The mouth and the stomach do a good job with the prep work, but the real serious work of digestion doesn’t get start until the food is in the small intestine.

Bile from the liver and digestive enzymes from the pancreas flow into the small intestine. The pulsating movement of the intestinal walls helps mix them into the food, so it gets broken down into small molecules that are absorbed through the wall of the small intestine and into bloodstream for distribution to the rest of the body.

The watery residue of secretions and food that can’t be broken down pass from the small intestine into the large intestine, which includes the colon and the rectum.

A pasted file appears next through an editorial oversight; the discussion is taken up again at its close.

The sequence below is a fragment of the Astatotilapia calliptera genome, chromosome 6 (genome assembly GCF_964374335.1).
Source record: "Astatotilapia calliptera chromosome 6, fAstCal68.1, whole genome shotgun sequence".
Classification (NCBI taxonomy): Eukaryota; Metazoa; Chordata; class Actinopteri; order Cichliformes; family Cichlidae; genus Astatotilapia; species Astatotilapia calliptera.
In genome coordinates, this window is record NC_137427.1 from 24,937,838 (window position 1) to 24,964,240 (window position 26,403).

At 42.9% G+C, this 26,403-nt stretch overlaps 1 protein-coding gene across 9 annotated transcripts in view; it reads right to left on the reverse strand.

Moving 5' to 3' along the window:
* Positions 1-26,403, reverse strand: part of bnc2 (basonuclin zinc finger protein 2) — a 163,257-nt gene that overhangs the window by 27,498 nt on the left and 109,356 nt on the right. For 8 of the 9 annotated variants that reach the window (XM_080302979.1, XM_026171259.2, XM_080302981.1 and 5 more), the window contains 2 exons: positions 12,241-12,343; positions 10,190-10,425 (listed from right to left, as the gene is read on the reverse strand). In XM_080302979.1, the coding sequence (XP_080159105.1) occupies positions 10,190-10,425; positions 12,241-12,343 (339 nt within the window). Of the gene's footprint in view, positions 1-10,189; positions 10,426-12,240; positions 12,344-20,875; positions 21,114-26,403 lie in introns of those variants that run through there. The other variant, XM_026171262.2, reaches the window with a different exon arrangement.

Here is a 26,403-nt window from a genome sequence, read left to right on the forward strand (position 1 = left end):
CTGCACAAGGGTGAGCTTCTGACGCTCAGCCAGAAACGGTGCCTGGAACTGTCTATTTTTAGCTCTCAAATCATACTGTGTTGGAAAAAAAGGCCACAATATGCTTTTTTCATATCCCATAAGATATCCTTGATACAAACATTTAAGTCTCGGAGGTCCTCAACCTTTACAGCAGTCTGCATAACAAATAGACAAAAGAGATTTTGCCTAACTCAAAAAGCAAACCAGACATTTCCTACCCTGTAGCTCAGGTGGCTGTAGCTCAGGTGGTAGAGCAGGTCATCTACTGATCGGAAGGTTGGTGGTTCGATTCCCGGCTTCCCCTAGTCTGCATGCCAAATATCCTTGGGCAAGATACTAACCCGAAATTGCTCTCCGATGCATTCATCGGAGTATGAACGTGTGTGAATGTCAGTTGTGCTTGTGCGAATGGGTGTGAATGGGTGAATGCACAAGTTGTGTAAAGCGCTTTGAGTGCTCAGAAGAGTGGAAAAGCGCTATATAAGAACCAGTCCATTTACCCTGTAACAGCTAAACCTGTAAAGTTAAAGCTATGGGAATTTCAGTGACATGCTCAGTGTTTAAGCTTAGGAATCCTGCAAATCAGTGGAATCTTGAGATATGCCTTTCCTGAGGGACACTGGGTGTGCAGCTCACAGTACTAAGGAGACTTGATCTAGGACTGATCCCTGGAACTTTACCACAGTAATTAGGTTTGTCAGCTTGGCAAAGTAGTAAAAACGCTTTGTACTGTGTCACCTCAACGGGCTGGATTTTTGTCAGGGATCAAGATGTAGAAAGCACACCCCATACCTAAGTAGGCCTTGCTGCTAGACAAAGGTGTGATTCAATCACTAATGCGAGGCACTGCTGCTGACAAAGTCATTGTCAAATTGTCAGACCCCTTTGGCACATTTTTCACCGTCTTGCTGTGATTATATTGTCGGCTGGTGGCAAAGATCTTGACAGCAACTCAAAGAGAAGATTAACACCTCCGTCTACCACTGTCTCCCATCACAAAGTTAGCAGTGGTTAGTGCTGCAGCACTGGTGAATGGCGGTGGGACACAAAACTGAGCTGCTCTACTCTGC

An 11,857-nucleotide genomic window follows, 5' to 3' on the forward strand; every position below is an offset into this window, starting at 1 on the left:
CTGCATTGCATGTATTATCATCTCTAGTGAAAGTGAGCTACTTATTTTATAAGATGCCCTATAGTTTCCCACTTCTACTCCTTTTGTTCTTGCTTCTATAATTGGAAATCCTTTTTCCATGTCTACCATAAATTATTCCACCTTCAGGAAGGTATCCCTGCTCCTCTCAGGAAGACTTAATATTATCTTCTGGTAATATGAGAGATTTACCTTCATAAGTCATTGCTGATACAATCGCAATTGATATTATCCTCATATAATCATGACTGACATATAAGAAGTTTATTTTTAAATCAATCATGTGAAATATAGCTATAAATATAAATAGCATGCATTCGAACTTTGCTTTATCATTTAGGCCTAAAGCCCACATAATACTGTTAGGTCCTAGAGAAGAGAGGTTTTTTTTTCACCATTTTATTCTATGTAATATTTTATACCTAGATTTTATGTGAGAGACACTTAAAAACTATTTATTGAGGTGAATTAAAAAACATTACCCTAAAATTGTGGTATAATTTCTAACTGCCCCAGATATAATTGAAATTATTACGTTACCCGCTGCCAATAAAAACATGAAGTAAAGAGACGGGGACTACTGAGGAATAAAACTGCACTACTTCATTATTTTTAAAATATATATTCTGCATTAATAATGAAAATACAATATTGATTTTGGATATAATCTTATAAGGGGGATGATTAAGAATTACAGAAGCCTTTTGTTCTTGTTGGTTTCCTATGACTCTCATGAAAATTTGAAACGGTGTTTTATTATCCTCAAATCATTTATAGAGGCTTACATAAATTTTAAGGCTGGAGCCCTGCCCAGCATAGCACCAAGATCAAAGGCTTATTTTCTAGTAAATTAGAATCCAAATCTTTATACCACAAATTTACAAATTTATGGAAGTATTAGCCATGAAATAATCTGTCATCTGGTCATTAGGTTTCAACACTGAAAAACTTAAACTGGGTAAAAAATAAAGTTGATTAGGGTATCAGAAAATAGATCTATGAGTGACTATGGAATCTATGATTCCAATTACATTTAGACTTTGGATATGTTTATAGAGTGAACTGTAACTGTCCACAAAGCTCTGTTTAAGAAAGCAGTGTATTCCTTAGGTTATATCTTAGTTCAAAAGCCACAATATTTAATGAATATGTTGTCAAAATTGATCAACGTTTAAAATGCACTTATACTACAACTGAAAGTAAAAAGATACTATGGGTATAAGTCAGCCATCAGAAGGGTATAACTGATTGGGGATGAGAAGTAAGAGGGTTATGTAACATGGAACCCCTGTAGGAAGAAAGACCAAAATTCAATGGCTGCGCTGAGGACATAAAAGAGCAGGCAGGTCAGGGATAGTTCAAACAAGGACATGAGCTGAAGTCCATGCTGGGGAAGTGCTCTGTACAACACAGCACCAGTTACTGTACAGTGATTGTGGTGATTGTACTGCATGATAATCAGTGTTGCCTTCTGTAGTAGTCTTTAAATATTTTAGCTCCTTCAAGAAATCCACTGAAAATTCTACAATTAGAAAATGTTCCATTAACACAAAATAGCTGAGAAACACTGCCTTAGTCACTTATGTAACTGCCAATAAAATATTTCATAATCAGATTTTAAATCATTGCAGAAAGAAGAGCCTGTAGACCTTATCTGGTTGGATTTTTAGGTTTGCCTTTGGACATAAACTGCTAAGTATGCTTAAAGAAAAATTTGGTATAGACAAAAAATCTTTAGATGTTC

Your colon is recycler: it reabsorbs much of the water added to the food in the small intestine. Feces are the relatively solid material left over after the water has been sponged away by the colon.

When the small intestine is inflamed—as it often is with Crohn’s disease—it can’t fully digest and absorb the nutrients from food. They end up in the colon, along with unabsorbed bile salts.

As a result, people with Crohn’s disease may become malnourished because nutrients pass into the colon instead of being absorbed “upstream” in the small intestine.

In addition, undigested food in the colon interferes with water reabsorption, so diarrhea may result. If the colon is also inflamed, the diarrhea may be more severe.